Good morning, Vietnam! (or 'Hell of a Ride')

Over-looking the start page this seems to have turned purely into a food blog! Before I start a post on Brownies and what not (trust me I will)... Let us, in this chilly January evening, look at some photos from another time and another continent, hoping that will melt my frozen toes just a tad. Alors, Ha Noi!

I remember as a kid watching this travel report from Ha Noi on the TV. From there it seemed all crowded, chaotic traffic, and full of conical hats. That imagery remained in my head so imagine my surprise when I, over a decade later, arrive in Hanoi - and it is in fact exactly as what I remember from TV! Crazy, chaotic... and beautiful.

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The expression HELL of a ride would go fairly well to describe the bus ride from the Lao capital to the Vietnamese. And not because of how all the farangs are squeezed, by Scandinavian measures, in the back of the bus. More because of the constant karaoke blasting out of the speakers at full volume. When I cautiously ask them to turn it down a bit during the night hours, it has the opposite effect. (Conversation goes something like this: "Could you perhaps turn down the music? It is too loud", whereas the drivers look at me with question marks on their faces. "TOO LOUD", I repeat. "Too LAO?" Oh hell no *turns volume up*.)

      26 long hours later we arrive in Hanoi...

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The first night we spent on top of an art gallery... The ultimate Hanoi-photo? Confused American tourists, a vespa swooshing by and a bike filled to.the.brim. !!! 

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The ultimate Hanoi-photo? Confused American tourists, a vespa swooshing by and a bike filled to.the.brim. !!! 

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The fastfood restaurants of Hanoi. Genius. Hanoi is under a curfew in the evening. Entertainment venues such as bars and clubs are not allowed to stay open later than midnight. There is, however, not such strict regulations regarding a bia-hoi, basically an open-air bar where you are sat on tiny plastic chairs at the side of the road and they serve local draft beer (bia hoi! aka the cheapest beer in the world!). But each evening the police come out on their patrol. All of a sudden, plastic tables and people are flying everywhere. Then there is this pause where the owners pretend to not be serving beer and the guests are standing there in confusion. It is a strange phenomenon indeed.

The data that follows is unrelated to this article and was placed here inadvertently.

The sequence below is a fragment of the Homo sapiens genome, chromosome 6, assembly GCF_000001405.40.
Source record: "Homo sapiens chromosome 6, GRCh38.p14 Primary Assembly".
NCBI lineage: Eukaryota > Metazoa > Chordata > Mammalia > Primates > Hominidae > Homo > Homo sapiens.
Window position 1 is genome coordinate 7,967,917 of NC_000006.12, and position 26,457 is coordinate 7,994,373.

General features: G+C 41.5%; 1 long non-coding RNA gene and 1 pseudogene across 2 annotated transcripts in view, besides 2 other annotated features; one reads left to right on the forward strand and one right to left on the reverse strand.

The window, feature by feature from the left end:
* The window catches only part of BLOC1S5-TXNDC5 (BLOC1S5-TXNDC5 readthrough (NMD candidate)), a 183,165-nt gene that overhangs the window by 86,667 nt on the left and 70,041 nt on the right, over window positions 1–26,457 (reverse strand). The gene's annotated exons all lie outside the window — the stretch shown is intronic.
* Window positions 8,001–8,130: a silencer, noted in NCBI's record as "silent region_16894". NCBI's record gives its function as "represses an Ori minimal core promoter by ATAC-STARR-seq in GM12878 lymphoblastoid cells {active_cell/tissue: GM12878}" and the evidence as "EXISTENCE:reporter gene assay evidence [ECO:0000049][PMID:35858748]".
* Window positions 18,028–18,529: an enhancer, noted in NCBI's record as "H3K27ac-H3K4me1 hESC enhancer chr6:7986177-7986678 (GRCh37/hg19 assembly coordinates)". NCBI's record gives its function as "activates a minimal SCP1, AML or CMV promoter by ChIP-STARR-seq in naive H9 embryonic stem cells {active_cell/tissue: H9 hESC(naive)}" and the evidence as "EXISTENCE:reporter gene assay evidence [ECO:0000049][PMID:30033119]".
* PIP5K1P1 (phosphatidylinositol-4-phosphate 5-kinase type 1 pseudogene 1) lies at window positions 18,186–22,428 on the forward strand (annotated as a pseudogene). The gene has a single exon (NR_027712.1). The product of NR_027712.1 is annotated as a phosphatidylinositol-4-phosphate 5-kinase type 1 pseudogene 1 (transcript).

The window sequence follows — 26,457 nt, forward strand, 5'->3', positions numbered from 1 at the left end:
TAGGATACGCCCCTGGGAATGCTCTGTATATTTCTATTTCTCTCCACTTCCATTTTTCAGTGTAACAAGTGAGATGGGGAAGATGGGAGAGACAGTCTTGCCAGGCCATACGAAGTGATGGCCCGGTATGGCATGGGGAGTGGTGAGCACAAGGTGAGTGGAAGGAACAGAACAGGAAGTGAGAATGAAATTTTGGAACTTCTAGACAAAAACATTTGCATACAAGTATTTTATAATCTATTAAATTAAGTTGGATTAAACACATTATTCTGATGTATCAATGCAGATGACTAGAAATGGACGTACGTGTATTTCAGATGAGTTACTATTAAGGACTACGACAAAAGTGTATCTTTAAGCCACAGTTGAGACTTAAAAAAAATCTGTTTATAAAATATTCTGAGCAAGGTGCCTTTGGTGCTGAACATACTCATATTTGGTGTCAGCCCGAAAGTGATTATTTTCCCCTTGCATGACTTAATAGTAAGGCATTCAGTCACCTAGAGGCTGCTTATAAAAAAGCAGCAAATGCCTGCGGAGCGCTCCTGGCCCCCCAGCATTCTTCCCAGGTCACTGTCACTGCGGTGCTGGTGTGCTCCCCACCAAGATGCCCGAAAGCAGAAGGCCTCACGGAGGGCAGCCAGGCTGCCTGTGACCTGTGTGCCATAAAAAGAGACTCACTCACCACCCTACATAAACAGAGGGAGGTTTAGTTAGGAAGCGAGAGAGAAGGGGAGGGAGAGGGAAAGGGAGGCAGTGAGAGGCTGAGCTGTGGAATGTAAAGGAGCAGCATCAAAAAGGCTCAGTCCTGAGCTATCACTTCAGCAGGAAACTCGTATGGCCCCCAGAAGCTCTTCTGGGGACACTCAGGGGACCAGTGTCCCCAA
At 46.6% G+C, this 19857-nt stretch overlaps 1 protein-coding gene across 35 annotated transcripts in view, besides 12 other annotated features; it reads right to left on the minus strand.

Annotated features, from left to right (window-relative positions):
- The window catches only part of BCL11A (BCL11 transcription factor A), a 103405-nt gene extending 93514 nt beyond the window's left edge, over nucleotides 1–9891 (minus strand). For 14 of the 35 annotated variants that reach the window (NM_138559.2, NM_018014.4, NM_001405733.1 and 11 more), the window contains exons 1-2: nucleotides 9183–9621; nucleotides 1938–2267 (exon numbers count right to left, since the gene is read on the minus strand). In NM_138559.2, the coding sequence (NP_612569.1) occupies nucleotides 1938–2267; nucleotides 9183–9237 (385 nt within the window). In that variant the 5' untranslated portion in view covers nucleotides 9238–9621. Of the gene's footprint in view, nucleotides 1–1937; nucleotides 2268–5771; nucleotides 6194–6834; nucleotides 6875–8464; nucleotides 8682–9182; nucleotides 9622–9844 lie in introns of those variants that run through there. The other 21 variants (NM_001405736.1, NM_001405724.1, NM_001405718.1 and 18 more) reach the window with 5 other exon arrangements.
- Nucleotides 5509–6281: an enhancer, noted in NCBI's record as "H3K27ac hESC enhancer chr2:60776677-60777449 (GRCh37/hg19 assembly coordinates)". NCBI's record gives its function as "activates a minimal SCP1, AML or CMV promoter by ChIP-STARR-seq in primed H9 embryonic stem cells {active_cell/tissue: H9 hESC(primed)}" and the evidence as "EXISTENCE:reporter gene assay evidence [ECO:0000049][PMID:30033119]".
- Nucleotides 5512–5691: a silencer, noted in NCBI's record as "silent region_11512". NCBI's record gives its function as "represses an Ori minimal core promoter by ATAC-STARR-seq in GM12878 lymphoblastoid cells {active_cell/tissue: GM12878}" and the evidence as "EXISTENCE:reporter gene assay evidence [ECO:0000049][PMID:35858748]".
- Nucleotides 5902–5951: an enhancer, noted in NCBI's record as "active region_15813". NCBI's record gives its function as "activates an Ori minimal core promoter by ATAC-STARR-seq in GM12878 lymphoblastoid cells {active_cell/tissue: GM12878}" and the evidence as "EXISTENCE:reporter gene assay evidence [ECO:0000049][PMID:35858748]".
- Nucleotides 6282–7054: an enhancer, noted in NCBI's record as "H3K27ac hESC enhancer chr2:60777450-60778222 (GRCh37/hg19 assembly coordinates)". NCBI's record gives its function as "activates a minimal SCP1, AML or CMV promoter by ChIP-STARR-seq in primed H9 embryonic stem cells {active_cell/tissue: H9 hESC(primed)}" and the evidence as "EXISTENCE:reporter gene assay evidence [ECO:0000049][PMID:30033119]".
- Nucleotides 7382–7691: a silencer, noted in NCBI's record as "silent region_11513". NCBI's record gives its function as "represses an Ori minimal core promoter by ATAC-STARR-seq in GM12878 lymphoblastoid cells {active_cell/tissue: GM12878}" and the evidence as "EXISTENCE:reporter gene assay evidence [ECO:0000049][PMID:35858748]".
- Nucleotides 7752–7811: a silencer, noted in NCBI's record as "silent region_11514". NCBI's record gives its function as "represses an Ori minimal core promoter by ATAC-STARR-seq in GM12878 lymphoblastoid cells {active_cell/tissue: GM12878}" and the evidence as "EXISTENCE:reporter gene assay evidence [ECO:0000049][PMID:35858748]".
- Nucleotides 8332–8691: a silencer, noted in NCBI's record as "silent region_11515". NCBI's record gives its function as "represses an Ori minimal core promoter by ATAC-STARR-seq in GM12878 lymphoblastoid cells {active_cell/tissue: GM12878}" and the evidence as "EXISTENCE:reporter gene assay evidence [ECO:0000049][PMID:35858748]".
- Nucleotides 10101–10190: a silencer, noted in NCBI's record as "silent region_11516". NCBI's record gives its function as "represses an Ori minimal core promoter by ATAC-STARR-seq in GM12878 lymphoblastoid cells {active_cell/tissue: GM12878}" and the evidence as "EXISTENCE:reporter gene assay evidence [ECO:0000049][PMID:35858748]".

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Hanoi is under a curfew in the evening. Entertainment venues such as bars and clubs are not allowed to stay open later than midnight. There is, however, not such strict regulations regarding a bia-hoi, basically an open-air bar where you are sat on tiny plastic chairs at the side of the road and they serve local draft beer (bia hoi! aka the cheapest beer in the world!). But each evening the police come out on their patrol. All of a sudden, plastic tables and people are flying everywhere. Then there is this pause where the owners pretend to not be serving beer and the guests are standing there in confusion. It is a strange phenomenon indeed.

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An afternoon I had on my own, I spent at the Vietnamese Women's Museum <3

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A simple thing such as crossing the street seemed like a matter of life and death in Hanoi. I quickly learned that it is best not to think so much, just walk (and hope to get across in one piece). It worked miraculously well.